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Off the Record: USGA’s contributions address environmental issues

By |  August 11, 2022 0 Comments

In 1983, the USGA Turfgrass Research Program focused on turfgrass stress physiology, breeding, cultural practices and developing the organization’s Turfgrass Information File. By 1987, there were 23 projects underway at 13 universities in the U.S. and one project in New Zealand. The annual budget in 1987 was $480K, with $2.19 million total allocated for 1983 through 1988.

A growing issue by the end of the ’80s was the environmental impact of golf courses, particularly on water quality and wildlife. The research committee invited Stuart Cohen, Ph.D., James Balogh, Ph.D., and William Walker, Ph.D., to summarize the fate of agricultural pesticides and nutrients. Cohen participated in a groundwater monitoring study of pesticides and nitrates associated with courses in Cape Cod.

The Cape Cod study revealed that nitrate-N concentrations in wells were generally below the 10 ppm federal maximum concentration limit (MCL), with some exceptions. However, golf courses were under attack and any bad news, though rare, prevented new course construction.

New Research Focus

As a follow-up to the meeting, the research committee started developing an environmental research program.

The overall objectives were to:

  1. Understand the effect of turfgrass pest management and fertilization on water quality and the environment,
  2. Evaluate valid alternative methods of pest control, integrated turf management systems, and
  3. Determine the human, biological, and environmental factors golf courses influence.

In 1991, the research committee selected 11 pesticide and nutrient fate projects, four environmental benefits projects and six biocontrol projects. The USGA also supported Balogh and Walker in assessing golf’s environmental issues. In 1992, they published their report to the research committee in the book Golf Course Management & Construction — Environmental Issues.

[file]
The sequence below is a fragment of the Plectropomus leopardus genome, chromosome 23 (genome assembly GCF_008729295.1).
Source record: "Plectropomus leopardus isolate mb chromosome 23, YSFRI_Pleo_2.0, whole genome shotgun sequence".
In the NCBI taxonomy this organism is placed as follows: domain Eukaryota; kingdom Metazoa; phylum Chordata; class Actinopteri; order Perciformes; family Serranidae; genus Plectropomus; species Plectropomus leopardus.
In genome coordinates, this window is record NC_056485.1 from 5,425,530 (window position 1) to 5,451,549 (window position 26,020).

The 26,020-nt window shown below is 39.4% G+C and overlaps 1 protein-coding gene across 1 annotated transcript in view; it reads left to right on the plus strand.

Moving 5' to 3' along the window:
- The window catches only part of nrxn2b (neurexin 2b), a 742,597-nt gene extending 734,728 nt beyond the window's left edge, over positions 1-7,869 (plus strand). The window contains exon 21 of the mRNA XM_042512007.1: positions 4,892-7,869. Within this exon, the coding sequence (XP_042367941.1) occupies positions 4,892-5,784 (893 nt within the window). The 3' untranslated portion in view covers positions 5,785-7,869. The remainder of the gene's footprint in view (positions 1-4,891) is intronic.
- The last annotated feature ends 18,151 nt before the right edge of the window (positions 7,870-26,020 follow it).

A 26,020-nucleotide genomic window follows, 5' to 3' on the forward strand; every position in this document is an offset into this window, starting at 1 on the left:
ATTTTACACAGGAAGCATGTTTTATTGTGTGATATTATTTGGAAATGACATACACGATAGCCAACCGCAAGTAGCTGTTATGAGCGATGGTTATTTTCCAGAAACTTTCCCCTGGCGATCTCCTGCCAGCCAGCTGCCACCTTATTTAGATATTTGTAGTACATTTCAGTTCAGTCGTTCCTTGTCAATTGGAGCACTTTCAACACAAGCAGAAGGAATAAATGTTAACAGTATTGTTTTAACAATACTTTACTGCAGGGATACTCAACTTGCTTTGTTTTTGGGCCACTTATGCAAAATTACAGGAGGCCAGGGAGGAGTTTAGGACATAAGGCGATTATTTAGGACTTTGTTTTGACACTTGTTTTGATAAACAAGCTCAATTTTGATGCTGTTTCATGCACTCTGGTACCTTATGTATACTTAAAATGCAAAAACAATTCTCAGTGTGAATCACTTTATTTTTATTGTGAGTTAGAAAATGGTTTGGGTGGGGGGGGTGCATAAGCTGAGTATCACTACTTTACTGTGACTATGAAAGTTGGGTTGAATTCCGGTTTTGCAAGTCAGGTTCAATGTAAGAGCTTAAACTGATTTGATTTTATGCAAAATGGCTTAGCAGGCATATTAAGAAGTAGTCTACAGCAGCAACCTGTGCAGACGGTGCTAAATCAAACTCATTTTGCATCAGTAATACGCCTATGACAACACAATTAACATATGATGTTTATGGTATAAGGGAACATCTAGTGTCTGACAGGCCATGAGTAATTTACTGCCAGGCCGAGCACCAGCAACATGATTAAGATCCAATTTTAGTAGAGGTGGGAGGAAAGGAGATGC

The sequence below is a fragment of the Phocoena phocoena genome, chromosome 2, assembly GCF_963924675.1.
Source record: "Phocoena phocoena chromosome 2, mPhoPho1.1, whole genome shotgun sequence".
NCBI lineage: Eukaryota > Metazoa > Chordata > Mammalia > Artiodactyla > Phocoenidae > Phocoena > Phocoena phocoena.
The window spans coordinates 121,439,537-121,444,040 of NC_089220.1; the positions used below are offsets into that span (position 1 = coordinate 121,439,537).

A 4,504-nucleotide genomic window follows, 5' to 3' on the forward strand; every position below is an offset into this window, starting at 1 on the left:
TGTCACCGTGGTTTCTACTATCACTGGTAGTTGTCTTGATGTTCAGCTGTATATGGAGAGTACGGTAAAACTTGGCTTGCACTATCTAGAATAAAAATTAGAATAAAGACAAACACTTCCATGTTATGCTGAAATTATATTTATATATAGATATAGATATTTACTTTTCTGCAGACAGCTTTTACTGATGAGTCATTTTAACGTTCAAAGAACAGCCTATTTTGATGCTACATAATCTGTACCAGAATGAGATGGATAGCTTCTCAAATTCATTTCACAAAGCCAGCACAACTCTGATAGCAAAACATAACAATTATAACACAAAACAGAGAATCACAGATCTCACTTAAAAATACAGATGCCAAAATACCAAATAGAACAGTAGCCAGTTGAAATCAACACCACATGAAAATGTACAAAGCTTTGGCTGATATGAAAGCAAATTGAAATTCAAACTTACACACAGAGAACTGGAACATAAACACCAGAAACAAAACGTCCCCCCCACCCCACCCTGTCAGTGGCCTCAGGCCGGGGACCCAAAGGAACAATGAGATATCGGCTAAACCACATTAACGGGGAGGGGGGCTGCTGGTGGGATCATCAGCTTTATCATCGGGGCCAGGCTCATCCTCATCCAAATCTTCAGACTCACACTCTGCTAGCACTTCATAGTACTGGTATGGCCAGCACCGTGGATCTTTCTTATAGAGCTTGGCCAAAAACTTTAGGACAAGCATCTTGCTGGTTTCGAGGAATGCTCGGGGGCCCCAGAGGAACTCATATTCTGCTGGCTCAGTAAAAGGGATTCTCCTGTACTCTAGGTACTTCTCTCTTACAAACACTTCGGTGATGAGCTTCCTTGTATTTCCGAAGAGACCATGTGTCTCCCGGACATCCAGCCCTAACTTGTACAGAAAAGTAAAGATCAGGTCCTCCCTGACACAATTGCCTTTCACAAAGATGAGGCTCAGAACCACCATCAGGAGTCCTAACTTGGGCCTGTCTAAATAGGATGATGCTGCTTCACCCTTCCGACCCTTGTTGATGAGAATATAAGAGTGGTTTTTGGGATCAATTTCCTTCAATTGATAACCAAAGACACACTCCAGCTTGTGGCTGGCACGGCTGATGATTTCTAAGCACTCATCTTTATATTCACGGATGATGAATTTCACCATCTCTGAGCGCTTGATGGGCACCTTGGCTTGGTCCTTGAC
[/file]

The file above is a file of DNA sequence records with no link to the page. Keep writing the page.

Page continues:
In 1994, researchers presented pesticide and nutrient fate results at Golf House to summarize three years of research and plan for future studies. In 1995, the USGA renamed the Green Section’s research effort Turfgrass and Environmental Research.

In-Depth Look

The Crop Science Society of America published five papers from the “Symposium on Pesticide and Nutrient Fate under Turfgrass Golf Course Conditions” in the November-December 1996 issue of Crop Science. In 1998, the American Chemical Society (ACS) and USGA co-sponsored a symposium at the summer ACS meeting in Boston. John M. Clark, Ph.D., helped coordinate the meeting. ACS published its Symposium Series 743, “Fate and Management of Turfgrass Chemicals,” in 2000.

The first section discusses knowledge, at that time, of environmental issues concerning the USGA, the scope, benefits and makeup of the turfgrass industry with particular emphasis on golf courses, and a review of turfgrass management from an agrochemical viewpoint. Following sections go on to review research on the environmental fate of nutrients and pesticides applied the turfgrass. Seven chemical management strategies for reducing environmental and human exposure are discussed before the final section presents novel biotechnological and alternative (non-chemical) pest management approaches to maintain turfgrass in a less chemically-dependent fashion.

The USGA helped fund proceedings from the January 2006 meeting held by Council for Agricultural Science and Technology (CAST). The CAST Special Publication 27 “Water Quality and Quantity Issues for Turfgrasses in Urban Landscapes” summarizes the USGA research to protect and conserve water.

Most of this research helped develop the Golf Course Superintendents Association of America’s best management practices for all 50 states. I often wonder where golf would be today without the significant contribution the USGA, allied associations, universities and government agencies made to address golf’s environmental issues in the 1980s.

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